The Irish Farmers' Association has said gardaí and dog wardens should be given emergency powers to confiscate animals believed to be involved in sheep kills.
The Association says thousands of euro has been lost by farmers in the Midlands and West over Christmas because of attacks by unlicensed dogs.
It called on the Minister for Agriculture to allow gardaí to have the authority to move in and remove the animals for forensic testing.
Chairman of Roscommon IFA John O'Beirne also said the Government should consider raising the cost of a dog licence so that farmers could be compensated after sheep kills where the dogs are not insured.
Meanwhile, gardaí are investigating an attack on a flock of sheep in which 46 ewes were killed in Co Roscommon.
As many as seven dogs were involved in the attack on up to 95 ewes in lamb.
The attack happened on a farm near Castlerea last weekend.
A further seven sheep may still have to be put down due to the trauma of the attack.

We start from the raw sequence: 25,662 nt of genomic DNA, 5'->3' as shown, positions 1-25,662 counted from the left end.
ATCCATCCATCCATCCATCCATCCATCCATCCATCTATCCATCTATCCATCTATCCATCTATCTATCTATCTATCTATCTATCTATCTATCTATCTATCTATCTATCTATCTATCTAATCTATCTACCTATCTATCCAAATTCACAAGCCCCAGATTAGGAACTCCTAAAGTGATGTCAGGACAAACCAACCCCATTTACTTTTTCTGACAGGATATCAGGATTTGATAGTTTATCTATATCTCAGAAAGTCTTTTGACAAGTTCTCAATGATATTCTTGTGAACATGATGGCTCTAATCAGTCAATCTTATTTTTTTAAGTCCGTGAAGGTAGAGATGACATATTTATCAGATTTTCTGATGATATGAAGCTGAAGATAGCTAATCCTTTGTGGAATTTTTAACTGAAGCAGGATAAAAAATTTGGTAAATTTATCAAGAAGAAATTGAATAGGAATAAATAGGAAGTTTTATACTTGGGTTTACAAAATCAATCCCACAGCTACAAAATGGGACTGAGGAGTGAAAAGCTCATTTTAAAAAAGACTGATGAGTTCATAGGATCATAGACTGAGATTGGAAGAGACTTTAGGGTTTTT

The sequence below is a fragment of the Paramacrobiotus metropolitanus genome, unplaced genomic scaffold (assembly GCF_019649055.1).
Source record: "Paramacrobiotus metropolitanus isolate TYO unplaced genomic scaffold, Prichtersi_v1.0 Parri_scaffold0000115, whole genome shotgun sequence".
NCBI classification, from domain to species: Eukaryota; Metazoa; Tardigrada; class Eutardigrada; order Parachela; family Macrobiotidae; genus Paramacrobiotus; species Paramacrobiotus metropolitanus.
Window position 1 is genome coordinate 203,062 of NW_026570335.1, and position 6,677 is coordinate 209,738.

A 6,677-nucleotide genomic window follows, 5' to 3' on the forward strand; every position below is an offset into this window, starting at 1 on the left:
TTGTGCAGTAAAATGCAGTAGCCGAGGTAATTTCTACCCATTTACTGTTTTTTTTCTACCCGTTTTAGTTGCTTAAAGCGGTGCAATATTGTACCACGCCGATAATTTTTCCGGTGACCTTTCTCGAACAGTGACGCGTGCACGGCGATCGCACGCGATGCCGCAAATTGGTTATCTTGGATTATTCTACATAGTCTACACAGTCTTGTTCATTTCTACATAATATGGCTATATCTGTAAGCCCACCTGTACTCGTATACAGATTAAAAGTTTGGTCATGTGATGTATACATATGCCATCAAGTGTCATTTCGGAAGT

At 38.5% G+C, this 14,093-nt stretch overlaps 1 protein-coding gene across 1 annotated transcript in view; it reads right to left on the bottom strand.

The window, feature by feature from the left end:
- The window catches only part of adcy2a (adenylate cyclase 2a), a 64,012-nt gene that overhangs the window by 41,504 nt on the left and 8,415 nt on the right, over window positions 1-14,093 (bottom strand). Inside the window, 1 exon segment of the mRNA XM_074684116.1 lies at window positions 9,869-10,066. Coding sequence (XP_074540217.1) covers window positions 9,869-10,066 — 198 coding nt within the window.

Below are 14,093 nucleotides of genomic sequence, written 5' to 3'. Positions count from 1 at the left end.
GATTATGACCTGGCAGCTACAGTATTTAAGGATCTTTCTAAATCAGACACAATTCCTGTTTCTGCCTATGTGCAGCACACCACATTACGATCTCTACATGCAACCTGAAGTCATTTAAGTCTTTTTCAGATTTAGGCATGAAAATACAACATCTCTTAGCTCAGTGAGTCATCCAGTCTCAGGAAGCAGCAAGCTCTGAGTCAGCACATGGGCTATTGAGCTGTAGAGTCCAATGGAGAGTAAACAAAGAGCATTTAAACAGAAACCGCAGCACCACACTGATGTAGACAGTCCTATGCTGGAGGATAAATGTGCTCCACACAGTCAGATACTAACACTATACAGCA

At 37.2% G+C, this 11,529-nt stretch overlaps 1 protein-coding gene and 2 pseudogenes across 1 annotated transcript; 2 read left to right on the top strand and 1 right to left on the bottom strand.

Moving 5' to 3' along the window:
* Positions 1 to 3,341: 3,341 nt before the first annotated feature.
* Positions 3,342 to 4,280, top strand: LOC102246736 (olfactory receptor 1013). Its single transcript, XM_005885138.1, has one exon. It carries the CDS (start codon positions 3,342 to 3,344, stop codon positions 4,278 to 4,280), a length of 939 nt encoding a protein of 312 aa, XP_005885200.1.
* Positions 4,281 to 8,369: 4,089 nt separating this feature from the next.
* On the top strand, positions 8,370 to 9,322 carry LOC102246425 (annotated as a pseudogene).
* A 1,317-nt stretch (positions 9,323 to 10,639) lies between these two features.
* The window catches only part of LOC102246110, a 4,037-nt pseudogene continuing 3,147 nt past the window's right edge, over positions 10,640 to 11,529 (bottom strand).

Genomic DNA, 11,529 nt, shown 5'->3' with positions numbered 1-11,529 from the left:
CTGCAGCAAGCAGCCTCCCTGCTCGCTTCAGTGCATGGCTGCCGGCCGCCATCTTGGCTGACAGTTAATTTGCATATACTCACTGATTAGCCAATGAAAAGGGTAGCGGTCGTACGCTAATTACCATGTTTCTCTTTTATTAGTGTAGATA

IFA National Sheep Chairman James Murphy said he is taking calls on a frequent basis from sheep farmers around the country who have suffered similar attacks.
Mr Murphy said the latest series of attacks on sheep flocks must lead to dog owners taking greater responsibility.
He said that owners who do not have their dog under control at all times must realise they could be held responsible for such an attack, with serious consequences.
"Aside from the economic losses, for which dog owners can be held liable, the welfare implications for the flock can be very severe and long-lasting."
The IFA said that up to 2.5m lambs will be born on 30,000 sheep farms across the country over the next three months.
Separately, gardaí are investigating the theft of four heifers from a farm at Rockberry in Co Monaghan.
It is believed the animals, which are valued at €6,000, were stolen between 12am on 2 January and 9.30am on 3 January.
They were taken from a farm at Cordevlis, a few miles from Rockberry village.
Anyone with information is asked to contact Castleblayney Garda Station on 042 - 9740668.